Six weeks after her triumphs in Rio, Allyson Felix was among the Olympians honored at the White House byThursday.
He praised the athletes for their achievements and made a point of highlighting the American women. “As the father of two young women, for them to have that example of health, drive, competition, persistence and strength makes me really proud,” he said.
Felix, who was a spokesperson for Bounty during the Olympics, helped the women bring home a record-breaking 61 medals from the 2016 Rio Summer Games. She spoke with CBS News about some of the moments from this year she’ll never forget.
The American track and field sprinter took home two gold medals and one silver at this year’s games, making her the most decorated U.S. female track athlete in history. Her overall Olympic medal count now sits at nine, with six golds and three silver medals.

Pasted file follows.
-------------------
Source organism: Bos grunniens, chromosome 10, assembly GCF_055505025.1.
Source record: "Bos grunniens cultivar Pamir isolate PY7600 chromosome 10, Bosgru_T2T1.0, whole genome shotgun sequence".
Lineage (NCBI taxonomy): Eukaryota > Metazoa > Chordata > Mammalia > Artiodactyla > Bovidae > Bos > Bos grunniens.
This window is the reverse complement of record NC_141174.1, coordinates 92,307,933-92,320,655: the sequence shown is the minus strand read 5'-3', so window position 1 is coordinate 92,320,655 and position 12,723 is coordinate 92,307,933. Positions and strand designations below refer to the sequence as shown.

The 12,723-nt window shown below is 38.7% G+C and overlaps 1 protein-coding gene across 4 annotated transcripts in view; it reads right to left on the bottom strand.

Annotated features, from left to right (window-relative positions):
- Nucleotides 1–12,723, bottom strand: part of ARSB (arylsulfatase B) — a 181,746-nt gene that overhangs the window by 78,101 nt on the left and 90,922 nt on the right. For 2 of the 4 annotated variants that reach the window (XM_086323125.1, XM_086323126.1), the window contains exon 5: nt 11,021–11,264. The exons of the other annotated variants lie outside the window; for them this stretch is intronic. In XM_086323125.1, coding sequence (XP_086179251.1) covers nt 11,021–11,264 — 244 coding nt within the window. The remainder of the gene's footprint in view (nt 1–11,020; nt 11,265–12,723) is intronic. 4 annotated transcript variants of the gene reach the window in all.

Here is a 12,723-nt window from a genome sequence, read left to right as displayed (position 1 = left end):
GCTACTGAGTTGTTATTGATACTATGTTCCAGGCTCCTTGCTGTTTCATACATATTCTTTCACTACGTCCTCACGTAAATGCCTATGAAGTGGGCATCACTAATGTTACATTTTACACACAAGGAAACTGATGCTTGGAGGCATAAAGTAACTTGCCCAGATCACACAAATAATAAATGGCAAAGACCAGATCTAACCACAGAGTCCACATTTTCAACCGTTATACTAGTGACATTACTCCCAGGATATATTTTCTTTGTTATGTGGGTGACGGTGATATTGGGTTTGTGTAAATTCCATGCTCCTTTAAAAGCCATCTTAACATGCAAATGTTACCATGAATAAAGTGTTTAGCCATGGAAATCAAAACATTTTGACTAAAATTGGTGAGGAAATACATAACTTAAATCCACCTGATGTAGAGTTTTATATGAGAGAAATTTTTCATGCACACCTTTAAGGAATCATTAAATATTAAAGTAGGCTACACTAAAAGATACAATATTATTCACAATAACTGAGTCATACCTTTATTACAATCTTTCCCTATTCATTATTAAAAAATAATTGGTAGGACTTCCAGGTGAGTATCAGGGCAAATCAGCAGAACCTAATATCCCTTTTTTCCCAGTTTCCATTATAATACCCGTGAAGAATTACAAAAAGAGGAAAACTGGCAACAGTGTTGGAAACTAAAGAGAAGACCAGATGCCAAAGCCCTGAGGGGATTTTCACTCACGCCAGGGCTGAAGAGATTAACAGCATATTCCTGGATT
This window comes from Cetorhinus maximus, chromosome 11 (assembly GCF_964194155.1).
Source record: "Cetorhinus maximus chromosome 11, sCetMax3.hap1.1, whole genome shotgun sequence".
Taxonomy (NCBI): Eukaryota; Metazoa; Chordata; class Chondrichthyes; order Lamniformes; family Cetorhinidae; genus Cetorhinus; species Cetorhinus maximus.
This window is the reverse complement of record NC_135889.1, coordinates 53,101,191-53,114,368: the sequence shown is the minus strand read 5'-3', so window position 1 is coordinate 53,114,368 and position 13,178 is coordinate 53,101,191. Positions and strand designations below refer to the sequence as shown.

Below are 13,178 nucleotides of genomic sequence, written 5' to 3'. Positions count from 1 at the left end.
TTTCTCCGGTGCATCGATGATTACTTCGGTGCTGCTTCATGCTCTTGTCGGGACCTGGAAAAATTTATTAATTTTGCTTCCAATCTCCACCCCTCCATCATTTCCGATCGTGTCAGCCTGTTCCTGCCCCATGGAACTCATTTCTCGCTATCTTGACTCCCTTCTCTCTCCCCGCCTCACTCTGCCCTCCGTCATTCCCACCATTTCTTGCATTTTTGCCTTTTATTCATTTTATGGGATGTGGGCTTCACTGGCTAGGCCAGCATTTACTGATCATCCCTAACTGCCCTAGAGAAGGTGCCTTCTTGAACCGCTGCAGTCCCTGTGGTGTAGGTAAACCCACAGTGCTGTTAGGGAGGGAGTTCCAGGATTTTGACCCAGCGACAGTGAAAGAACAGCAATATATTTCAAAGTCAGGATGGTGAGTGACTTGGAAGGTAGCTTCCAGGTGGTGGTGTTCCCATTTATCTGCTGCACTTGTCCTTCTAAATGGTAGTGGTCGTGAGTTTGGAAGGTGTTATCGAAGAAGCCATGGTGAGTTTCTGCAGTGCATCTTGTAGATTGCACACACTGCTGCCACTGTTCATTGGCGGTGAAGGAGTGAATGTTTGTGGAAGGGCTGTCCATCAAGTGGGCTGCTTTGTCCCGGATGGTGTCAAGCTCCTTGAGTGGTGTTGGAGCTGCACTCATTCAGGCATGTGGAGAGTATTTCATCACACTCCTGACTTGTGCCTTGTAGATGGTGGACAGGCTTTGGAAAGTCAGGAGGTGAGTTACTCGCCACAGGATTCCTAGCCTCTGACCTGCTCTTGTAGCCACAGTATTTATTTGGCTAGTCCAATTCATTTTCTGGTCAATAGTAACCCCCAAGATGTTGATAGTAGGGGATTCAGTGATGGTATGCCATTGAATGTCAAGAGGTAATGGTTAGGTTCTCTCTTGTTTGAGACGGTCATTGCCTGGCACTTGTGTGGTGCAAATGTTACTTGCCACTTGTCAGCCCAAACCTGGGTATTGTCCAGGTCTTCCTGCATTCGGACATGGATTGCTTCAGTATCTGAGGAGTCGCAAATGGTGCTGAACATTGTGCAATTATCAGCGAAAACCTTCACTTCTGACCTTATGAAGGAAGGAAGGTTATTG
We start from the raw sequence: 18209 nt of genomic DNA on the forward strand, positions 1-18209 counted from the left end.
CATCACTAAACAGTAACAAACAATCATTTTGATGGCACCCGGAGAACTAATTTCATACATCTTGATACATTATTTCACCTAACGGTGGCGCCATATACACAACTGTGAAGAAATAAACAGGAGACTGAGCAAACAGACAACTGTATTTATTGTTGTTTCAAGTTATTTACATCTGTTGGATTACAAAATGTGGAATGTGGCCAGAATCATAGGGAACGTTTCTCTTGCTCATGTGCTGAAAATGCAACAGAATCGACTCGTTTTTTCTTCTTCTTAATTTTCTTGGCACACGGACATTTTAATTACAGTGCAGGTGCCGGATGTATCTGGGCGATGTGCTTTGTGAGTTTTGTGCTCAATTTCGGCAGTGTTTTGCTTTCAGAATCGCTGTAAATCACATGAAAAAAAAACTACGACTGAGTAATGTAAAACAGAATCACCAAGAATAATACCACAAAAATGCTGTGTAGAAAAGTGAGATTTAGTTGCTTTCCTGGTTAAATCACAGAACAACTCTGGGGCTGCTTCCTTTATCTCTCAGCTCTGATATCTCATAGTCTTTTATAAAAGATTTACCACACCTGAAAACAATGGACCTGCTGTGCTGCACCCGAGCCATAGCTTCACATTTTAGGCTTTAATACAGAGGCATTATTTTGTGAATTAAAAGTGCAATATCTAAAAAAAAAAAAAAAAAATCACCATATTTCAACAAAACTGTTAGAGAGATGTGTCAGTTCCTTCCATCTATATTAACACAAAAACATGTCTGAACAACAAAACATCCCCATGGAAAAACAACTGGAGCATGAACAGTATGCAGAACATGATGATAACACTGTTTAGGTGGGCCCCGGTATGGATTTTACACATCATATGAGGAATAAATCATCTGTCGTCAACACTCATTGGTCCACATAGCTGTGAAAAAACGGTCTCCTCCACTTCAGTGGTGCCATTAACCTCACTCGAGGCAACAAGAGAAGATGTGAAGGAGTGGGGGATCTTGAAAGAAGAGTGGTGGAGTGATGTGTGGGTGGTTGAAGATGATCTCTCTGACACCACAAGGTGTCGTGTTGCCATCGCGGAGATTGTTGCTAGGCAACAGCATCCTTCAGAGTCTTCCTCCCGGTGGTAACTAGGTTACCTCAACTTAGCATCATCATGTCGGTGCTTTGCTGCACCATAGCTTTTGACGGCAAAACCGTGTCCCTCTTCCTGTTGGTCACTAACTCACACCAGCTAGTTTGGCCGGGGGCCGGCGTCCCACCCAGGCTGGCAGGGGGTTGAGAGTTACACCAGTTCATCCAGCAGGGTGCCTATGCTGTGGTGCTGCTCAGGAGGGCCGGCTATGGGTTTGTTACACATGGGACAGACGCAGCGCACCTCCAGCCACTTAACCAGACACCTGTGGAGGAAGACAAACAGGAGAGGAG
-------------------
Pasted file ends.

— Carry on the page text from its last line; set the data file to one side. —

Felix was close to securing another gold medal in Rio, but was narrowly upset when Bahamian sprinter. The unforgettable moment captured the attention of viewers from around the world, little to Felix’s knowledge at the time.
“In the moment I really didn’t know what had happened. I knew it was a close race but didn’t know anything at first,” Felix recalled in an interview. “Once everything was kind of done and I was aware of it, it was a tough situation. It’s hard to lose races and especially when they are really close like that one.”
Felix says she dealt with the second place finish the only way she knew how. “I knew I still had races and had to pick up and continue on. It was definitely a huge disappointment but I was just focused on continuing to push through.”
In addition to being a gold medalist, Allyson was especially proud to be a part of Team USA’s strong female contingent.
“I was so proud and inspired to be a part of it. You know, when I was back at my place watching everything that was going on I was just so uplifted and thought it was the coolest thing.”
“Even talking to friends back home that were watching Simone (Biles) – it was so cool to hear about. There were so many stories of young girls and guys being inspired by us. I hope to continue doing that and I hope kids can look at the games – even if they don’t become athletes – and be inspired and pursue whatever they are passionate about.”
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